Released 10 Aug 2018
Rachael Mcshane has trekked through the valleys of folk music theatre with her star turn as Susannah, a new mother fighting through hardship on a boat to Australia in “The Transports”, dazzled under the lights of big band folk in “Bellowhead”, and made a flourish as a solo artist and teacher throughout her musical career. Drawing together an accompanying band from the bright beacon that is the North East called “The Cartographers” she looks to do Newcastle and the region proud alongside well-travelled guitarist and singer “Matthew Ord” and “Julian Sutton”, a melodeon player with some big name artists he has played besides. This album boasts a large number of guest musicians too, too many to name but a couple that spring in recognition include “Paul Sartin” on oboe and “Ed Neuhauser” on tuba.
There is a kind of no-nonsense, starkness to the album art. With clear, sharp photography McShane sits in her polka-dot dress maybe waiting for an incredibly refined jam session (musical jam, not toast but there is a lovely looking cup of tea there). Bright and colourful we get an early insight into what the album is about, like the shining of a glittering beam of light across the parchments of old. The clarity and level of communication of Mcshane and bands characters are unsurprising when you know it’s an Elly Lucas series of photos, as she is one of the best artist photographers of this current age. Like the warm embrace of your favourite feline, you know you are getting quality when she is involved in your work.
Starting with The Molecatcher (Roud 1052), McShane and group are almost literally “jumping over the stile” with their performance. It’s like a much jollier jaunt than we are used to on this dark, crawling beast of song with the feel of secret winks, closed doors and money being passed for turning the other way. It’s like the group have turned over the dirt and manure of the situation to make way for roses, especially with the affable melodeon cutting a jolly path indeed through the song. McShane sings with joy and glee, and the mandolin chases playfully it all works well and brings something different again to this little favourite of ours. Whilst the message of the song doesn’t change, the delivery certainly has and by an unexpected and delightful means.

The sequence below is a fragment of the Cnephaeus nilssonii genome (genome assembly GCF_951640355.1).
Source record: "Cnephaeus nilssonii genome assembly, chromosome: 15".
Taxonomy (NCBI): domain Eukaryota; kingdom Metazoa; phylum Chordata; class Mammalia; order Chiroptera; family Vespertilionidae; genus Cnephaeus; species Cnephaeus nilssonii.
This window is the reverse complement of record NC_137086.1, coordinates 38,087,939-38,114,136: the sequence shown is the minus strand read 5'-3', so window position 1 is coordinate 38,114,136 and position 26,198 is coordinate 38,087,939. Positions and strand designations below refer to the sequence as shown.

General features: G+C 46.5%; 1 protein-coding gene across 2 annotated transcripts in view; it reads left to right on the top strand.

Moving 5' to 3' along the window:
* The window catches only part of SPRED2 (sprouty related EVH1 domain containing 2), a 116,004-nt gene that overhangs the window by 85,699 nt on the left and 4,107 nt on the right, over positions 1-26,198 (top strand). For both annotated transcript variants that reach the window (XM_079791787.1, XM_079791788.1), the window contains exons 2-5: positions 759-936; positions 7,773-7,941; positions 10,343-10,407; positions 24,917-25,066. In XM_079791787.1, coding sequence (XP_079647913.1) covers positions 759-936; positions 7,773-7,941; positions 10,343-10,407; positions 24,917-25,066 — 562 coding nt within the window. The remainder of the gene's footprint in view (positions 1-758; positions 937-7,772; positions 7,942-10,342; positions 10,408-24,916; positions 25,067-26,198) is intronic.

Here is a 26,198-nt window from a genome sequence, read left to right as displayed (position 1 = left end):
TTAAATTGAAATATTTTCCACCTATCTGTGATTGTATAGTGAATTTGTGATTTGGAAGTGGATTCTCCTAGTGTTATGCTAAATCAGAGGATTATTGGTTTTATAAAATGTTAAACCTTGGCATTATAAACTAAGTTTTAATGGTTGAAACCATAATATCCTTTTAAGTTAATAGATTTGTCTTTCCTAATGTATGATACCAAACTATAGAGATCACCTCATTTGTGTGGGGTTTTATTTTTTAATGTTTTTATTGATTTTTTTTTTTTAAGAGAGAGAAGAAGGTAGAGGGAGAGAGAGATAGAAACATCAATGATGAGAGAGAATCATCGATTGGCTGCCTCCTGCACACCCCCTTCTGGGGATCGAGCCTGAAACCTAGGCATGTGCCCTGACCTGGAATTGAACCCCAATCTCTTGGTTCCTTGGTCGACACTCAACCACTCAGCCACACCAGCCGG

A track that feels like a parade at the the Country Fair is “Ploughman Lads”, a take on The Plooman Laddies (Roud 3448), a Scottish love song to the tradesman essentially. A little quicker than older versions and a hint of modernity with its rolling drum means these hunky men get a little bit more of a fanfare and red carpet in virtue of a glowing enthusiasm baked into this interpretation. It is a folk song which in this iteration feels like it deserves it’s place in a broadway musical somewhere where the central female protagonist is putting her sassy friends right about “where it’s at” with different types of men (or in this song, are “all the go”). It is certainly a toe-tapper and dancer, and another example of McShane’s optimism being manifest on the CD.
Another high point on the album is the band’s rendition of “Sheath and Knife”, a famous ballad (often) about incest with a sad conclusion (well, despite the subject matter). Alongside their take on “Two Sisters” it sits as the biggest divergence into melancholy that the album musters through it’s course. In terms of grim songs done well, we feel that the take on “Two Sisters” slightly edges it with its diversionary ending that cements the murky, brutal realism of murder and theft. McShane acknowledges the “cynic” in her for stripping out the magical elements of the singing-corpse-musical-instrument thing, but it works well as she strips down the dressing like a butcher removing the sinew from a carcass. It leaves the cold, meaningless of death as the final point in the story as the body is thrown back in the water and you feel just that little bit more grubby for listening.
This is a good album to get your mitts on as within Rachael McShane & The Cartographers have made a good selection of songs that demonstrate a certain type of bustle, energy and life to this songs that are sung reasonably often across the folk world. Their optimism is rising like bubbles in a prosecco, if you want to join the party.. I’d bring a glass.
“When all is still” is available from several stockists. We would recommend going to the bands page and purchasing there if you are interested!